4 Essential Techniques for Language Learning–Have You Tried Any of These?

In January and February this year I had the honor of equipping 13 new missionaries for language learning. Our students are preparing to head into the mission field.  For them life is fast, white knuckle, and often a unique mix of exhilaration, sleepless nights, and a lot of prayer.

One thing that I gave my students to help them on their journey was a summary of the 4 most powerful techniques I know. I'm deeply indebted to Greg and Angela Thomson for these ideas.

If you're in a season of language learning, looking to start, or just want to understand the process a little more, consider checking these out.  There are lots of great books and a ton of advice out there, but these techniques have really been helpful to me.

Technique 1: Total Physical Response (Simon Says!)

Total physical response (TPR) is a language teaching method developed by James Asher, a professor emeritus of psychology at San José State University. It is based on the coordination of language and physical movement. In TPR, instructors give commands to students in the target language, and students respond with whole-body actions (source).

I love using this technique to tune my ear into the sounds of a language and quickly build my comprehension vocabulary.

If you'd like to hear my language learning heroes Greg and Angela Thomson talk about and demonstrate this (they call it the Dirty Dozen) click here.

Technique 2: Information Gap Activities (Battleship!)

An information gap task is a technique in language teaching where students are missing information necessary to complete a task or solve a problem, and must communicate with their classmates to fill in the gaps (source).

I love playing these games to start really communicating with the limited language I have as a beginner!

For a video of my mentors Greg and Angela demonstrating information gap games, click here.

Technique 3: Negotiating Meaning (Taboo! Charades!)

Negotiation of meaning is a process that speakers go through to reach a clear understanding of each other. Asking for clarification, rephrasing, and confirming what you think you have understood are all strategies for the negotiation of meaning (source).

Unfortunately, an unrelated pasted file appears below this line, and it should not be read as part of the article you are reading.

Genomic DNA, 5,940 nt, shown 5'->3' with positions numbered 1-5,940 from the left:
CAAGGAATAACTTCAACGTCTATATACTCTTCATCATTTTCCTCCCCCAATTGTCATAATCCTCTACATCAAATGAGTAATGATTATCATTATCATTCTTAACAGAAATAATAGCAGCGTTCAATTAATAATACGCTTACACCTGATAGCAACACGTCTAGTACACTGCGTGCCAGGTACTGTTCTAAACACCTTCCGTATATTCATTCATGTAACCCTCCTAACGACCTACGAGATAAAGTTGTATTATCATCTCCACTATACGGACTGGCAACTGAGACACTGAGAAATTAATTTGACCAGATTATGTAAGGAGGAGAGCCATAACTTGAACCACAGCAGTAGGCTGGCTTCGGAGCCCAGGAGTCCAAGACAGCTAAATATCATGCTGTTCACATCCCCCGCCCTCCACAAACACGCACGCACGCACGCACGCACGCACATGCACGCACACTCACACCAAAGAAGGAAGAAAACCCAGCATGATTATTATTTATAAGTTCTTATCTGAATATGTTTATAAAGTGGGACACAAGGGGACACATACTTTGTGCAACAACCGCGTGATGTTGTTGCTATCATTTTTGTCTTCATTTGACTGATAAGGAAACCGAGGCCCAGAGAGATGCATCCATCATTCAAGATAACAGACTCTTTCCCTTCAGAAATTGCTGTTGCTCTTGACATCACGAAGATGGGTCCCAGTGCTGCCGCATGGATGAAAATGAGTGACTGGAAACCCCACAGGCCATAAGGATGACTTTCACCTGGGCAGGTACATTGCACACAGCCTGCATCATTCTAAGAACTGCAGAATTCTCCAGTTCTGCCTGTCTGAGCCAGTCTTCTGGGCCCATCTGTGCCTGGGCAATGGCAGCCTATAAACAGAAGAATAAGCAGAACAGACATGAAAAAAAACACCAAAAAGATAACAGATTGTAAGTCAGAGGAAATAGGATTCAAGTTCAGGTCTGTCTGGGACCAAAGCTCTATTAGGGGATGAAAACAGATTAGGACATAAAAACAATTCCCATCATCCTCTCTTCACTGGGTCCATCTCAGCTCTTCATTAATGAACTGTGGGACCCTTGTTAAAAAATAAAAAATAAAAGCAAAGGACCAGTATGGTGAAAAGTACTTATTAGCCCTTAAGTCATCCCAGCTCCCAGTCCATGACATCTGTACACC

One of my favorite examples of negotiating meaning happened in France with my sister and her friends, one of which was getting sick and wanted something to help her coughs be more productive.  I hadn't been in France too long, so I did a lot of negotiation of meaning.  At the pharmacy I said (in French) "This is my friend.  She is sick. She coughs.  She wants to…". Then I made a coughing sound and gestured things coming out of my chest.  The pharmacist said (in French) "She wants to expectorate?  She wants an expectorant?"  Victory!

Evelyn and I negotiate a lot of meaning in the next video.

Technique 4: Unpacking a recording

In later language learning I make recordings of my language helper talking about things.  Then we listen to it together, and stop the recording for an explanation in my new language of things I don't understand. It's using language to learn language, and it's a lot of fun.

For a brand new video I made in Australia about these four techniques, including demonstrations of unpacking recordings and negotiating meaning, click here!

What are some of your favorite language learning techniques and victory stories? I'd love to hear them — especially if they're funny. Leave a comment below!

 

 

 

 

 

 

Published by Nora McNamara

Lover of languages and linguistics. Besotted Auntie. Jesus follower. Sacred Harp singer.

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